Montana: Know The Difference: Castle Doctrine V Stand Your Ground
In Montana, A Person Is Allowed To Use Lethal Force To Defend Themselves In Their Home.
It's called the Castle Doctrine. From Merriam Webster:
a legal rule or doctrine that a lawful occupant of a home has no duty to retreat from an intruder when acting in self-defense or in the defense of another in the reasonable belief that they are in danger of death or bodily harm
What Happens If A Threat Happens Outside Your Home In Montana?
From Shouse Law:
The stand your ground doctrine allows you to use proportional force to reasonably defend yourself at any location where you have a legal right to be.
So, they're the same, but not really. Again, from Shouse Law:
The castle doctrine allows you to use deadly force against intruders to defend yourself within your own home.
In contrast, the stand your ground doctrine allows you to use proportional force to reasonably defend yourself at any location where you have a legal right to be.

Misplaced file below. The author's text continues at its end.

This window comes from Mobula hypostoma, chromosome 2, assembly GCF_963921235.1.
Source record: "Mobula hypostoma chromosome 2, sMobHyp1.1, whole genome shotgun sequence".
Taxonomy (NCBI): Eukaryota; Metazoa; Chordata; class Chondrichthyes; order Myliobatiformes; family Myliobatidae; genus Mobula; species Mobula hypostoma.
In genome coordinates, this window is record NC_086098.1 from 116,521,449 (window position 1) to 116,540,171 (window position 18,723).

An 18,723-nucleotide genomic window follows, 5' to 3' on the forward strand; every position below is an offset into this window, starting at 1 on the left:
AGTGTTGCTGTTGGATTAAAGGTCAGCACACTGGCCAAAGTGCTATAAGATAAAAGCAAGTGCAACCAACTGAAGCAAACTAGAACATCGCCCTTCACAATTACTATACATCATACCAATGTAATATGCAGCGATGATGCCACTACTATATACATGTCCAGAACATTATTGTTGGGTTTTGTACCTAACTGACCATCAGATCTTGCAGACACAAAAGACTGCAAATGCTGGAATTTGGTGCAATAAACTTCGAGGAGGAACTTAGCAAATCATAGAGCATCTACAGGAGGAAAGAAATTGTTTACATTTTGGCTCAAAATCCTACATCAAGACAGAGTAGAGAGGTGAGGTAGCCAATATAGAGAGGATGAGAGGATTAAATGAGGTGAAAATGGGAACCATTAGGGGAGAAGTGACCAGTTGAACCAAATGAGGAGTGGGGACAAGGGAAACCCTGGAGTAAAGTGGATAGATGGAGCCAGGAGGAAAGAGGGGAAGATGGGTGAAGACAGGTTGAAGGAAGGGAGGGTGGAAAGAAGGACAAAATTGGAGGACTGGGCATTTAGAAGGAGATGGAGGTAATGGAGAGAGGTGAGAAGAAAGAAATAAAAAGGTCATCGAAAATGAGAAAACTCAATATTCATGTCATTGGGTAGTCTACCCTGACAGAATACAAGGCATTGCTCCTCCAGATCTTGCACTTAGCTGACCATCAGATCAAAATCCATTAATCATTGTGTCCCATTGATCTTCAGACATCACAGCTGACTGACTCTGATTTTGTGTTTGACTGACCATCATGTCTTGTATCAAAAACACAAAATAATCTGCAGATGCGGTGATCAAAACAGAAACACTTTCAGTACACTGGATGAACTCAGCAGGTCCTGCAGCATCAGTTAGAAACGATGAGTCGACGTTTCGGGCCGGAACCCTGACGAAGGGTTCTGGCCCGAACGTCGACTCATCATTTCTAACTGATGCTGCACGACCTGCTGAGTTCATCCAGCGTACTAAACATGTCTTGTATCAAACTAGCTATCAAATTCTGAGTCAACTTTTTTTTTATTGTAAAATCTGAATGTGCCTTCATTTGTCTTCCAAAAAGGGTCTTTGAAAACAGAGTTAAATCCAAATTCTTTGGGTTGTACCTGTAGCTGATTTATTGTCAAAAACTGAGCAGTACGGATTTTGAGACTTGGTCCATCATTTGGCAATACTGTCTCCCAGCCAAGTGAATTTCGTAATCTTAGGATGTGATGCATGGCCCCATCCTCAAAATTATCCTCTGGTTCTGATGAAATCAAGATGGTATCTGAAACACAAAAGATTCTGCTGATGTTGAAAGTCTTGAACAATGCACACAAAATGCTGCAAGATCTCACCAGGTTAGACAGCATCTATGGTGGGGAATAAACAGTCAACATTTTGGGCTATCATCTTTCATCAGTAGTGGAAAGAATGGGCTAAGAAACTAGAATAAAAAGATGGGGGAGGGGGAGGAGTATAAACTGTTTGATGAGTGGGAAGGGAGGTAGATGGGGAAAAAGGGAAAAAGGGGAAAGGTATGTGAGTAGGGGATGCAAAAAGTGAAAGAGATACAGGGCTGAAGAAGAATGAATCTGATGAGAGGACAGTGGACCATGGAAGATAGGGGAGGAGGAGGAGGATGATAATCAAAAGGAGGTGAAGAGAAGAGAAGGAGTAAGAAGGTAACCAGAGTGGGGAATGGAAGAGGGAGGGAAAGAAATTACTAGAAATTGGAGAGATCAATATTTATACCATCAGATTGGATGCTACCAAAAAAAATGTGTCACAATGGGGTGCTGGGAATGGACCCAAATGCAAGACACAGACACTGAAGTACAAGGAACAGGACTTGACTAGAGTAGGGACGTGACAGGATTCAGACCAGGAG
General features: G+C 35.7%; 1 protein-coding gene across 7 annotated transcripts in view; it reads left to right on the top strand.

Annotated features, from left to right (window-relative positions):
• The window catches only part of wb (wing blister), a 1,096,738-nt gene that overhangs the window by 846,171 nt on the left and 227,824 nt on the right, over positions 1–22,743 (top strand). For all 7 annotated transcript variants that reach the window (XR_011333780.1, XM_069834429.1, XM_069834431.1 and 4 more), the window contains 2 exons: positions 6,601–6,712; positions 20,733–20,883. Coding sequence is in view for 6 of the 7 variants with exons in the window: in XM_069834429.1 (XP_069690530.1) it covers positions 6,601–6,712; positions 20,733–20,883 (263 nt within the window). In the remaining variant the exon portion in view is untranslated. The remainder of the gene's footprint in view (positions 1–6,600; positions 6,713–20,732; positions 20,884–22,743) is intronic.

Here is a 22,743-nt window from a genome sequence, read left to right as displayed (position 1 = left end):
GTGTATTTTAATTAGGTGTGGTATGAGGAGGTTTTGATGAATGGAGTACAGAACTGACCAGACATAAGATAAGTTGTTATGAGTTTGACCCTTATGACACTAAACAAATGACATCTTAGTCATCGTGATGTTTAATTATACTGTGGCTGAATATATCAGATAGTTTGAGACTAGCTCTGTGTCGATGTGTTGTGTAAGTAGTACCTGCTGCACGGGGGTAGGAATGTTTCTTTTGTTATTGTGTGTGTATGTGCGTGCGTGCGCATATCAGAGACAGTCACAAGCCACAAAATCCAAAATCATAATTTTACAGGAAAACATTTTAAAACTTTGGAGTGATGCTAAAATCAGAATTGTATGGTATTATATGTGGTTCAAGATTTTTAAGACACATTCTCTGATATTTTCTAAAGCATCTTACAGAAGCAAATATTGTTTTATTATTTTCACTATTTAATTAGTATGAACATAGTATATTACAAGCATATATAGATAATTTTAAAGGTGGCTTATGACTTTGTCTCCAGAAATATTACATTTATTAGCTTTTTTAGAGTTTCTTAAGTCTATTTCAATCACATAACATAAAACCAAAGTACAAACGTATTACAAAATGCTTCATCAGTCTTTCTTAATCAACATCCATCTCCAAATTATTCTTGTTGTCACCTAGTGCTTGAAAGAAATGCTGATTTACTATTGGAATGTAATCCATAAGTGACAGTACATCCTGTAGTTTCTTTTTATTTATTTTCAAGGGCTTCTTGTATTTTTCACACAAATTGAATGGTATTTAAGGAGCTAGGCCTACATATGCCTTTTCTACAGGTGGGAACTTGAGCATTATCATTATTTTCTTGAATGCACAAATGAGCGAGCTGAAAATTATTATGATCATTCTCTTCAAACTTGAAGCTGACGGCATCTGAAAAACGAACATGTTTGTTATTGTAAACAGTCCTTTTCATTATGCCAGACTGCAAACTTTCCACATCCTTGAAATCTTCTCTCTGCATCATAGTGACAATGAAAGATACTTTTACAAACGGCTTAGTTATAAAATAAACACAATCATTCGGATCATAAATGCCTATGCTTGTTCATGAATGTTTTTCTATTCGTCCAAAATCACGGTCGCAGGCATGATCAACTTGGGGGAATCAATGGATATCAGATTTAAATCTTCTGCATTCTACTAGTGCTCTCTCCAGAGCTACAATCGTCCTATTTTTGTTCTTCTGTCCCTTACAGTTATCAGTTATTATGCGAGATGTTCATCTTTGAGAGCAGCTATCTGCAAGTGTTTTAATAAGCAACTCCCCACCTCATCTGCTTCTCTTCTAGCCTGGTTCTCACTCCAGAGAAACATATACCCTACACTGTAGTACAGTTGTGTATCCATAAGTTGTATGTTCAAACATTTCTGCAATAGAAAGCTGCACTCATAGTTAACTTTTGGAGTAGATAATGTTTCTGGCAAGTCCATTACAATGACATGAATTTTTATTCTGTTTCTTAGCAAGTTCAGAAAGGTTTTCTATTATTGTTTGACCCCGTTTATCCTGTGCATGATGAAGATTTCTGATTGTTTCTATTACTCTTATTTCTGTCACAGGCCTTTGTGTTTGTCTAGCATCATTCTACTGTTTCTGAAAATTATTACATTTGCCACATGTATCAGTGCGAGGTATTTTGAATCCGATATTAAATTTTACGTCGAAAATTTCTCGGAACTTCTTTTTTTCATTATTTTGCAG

Both doctrines require no duty to retreat.
Basically, In Montana, You Have The Legal Right To Defend Yourself If You're In Imminent Danger
That doesn't mean you can just shoot people anywhere in Montana. Just because we have these laws, doesn't mean there aren't rules around them.
A friend who knows a lot about guns and how to legally use them, wanted me to remind all of you that in any kind of active shooter scenario, the police have no time, and are under no obligation, to discern which shooter in a situation is a good guy and which is a bad guy. I think that's really sound information. We all think since we ARE the good guy, we look like the good guy. Not really always the case.
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